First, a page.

Nook Tablet vs. Kindle Fire: Which will win?
Holiday shoppers must decide between the Nook Tablet's superior features and the Kindle Fire's lower price
While some of the Nook Tablet's specifications are superior to those of the Kindle Fire, the Nook's price fails to break below the magic $200 figure that will attract more consumers, analysts said Monday. As a result, the Kindle Fire, with its better-recognized brand name and access to widely known Amazon content, should sell better among holiday shoppers in the initial weeks when both go on sale.
Both devices have 7-in. touch screens and will be available next week. The Kindle Fire arrives Nov. 15 and the Nook Tablet comes by the end of next week at Barnes & Noble stores and other retailers, the company said.
The Nook Tablet and the Kindle Fire are "very different products, but the critical break-point is $199, and $249 [for the Nook Tablet] does not have that same cachet with buyers," said Rob Enderle, an analyst at Enderle Group. "Below $200 is a much bigger market than $249, and Barnes & Noble is missing the break-point that's going to be the critical factor in sales, not specs."
Enderle's reasoning is based on consumer technology sales history and how shoppers buy during the holiday season. While a person buying for himself might weigh more carefully the superior memory and storage of the Nook Tablet, that same buyer would want to hold down the cost below $200 when buying one as a gift, he said.
Jack Gold, an analyst at J. Gold Associates, said the $50 difference could weigh against Barnes & Noble because "most buyers aren't crazy techies and won't go through every spec like I would ... For most users, the extra memory won't be that important."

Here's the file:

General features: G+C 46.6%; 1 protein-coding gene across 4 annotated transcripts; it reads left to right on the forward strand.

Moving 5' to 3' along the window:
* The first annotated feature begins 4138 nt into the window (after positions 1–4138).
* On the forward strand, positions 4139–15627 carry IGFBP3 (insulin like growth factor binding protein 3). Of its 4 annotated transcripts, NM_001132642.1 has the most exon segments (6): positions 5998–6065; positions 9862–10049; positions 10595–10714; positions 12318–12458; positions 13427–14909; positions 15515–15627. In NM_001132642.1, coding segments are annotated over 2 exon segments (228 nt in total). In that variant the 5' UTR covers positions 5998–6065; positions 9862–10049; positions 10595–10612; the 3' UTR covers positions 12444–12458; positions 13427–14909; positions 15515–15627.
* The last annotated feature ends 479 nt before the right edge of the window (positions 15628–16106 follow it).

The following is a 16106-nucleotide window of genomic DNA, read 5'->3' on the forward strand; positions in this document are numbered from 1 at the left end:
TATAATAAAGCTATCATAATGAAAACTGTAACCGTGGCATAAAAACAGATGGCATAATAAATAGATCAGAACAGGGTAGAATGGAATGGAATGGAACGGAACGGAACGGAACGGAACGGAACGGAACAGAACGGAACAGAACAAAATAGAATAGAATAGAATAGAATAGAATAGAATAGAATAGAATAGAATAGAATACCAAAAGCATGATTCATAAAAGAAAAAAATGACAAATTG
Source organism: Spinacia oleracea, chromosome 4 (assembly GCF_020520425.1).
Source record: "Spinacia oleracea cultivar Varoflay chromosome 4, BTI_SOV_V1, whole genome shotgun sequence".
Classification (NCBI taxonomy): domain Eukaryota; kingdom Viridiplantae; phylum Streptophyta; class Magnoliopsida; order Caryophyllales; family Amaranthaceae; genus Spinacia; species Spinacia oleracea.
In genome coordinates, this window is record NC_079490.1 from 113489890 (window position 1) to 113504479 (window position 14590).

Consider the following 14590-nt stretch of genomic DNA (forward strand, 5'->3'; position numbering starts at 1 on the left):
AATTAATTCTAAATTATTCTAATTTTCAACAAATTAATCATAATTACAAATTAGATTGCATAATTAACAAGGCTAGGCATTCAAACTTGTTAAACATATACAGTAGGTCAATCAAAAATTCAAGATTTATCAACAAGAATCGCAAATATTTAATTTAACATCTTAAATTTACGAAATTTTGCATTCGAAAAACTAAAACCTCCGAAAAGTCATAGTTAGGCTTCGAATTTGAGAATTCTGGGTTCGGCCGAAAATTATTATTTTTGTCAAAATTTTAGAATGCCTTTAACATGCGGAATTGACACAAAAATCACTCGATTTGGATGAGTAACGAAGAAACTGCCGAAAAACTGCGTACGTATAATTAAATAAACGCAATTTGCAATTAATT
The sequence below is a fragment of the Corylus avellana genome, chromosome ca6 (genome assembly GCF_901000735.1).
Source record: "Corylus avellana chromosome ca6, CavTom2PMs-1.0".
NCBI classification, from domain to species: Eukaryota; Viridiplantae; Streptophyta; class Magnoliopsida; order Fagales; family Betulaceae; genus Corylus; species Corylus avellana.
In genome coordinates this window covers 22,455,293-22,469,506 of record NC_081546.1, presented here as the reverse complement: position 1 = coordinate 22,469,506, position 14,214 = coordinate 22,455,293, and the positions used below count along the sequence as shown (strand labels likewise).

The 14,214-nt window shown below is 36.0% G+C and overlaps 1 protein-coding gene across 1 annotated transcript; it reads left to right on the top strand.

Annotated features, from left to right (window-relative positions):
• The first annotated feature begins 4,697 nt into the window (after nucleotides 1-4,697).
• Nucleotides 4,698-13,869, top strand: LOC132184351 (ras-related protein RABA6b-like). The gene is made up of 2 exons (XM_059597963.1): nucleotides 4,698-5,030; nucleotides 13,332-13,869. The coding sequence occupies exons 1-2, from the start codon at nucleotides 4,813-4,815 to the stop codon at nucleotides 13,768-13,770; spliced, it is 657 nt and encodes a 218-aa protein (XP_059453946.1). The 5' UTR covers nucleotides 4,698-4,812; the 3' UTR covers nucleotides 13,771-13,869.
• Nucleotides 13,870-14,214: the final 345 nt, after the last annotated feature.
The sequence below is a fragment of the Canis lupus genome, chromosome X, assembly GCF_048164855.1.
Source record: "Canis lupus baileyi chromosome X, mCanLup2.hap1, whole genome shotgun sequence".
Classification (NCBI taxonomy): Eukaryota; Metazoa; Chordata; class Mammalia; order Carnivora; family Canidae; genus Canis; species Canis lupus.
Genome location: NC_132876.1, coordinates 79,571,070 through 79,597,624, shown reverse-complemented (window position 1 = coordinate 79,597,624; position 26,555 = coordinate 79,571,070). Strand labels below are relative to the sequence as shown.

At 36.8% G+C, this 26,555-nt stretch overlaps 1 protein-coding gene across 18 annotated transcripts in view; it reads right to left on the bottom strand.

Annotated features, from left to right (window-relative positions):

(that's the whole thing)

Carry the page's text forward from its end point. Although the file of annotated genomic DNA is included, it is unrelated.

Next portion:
IDC analyst Tom Mainelli said it is hard to predict how important the $50 price difference will be, but added that the customers Barnes & Noble is going after are "likely not that specification-driven."
Barnes & Noble also claimed the Nook has a better screen than the Kindle Fire, "but that's one of those things that you'll need to compare side by side." Both devices have a 1024 x 600 touch screen, but the Nook Tablet benefits from a VividView display, Barnes & Noble officials said.
Barnes & Noble CEO William Lynch drubbed the Kindle Fire on its specs, calling it "deficient" as a media-playing device, partly because it has just 512MB of RAM, compared with the Nook Tablet's 1GB of RAM. Documents leaked on Engadget last week said the Nook's dual-core processor would have a processor speed of 1.2 GHz, but Barnes & Noble said Monday that the Nook's dual-core processor is 1 GHz, the same as the Kindle Fire's.
The Nook Tablet has 16GB of internal storage, expandable with a slot for a 32GB memory card, while the Kindle Fire has 8GB of internal storage that Lynch said would be insufficient for when a user is not connected to the Internet over Wi-Fi.
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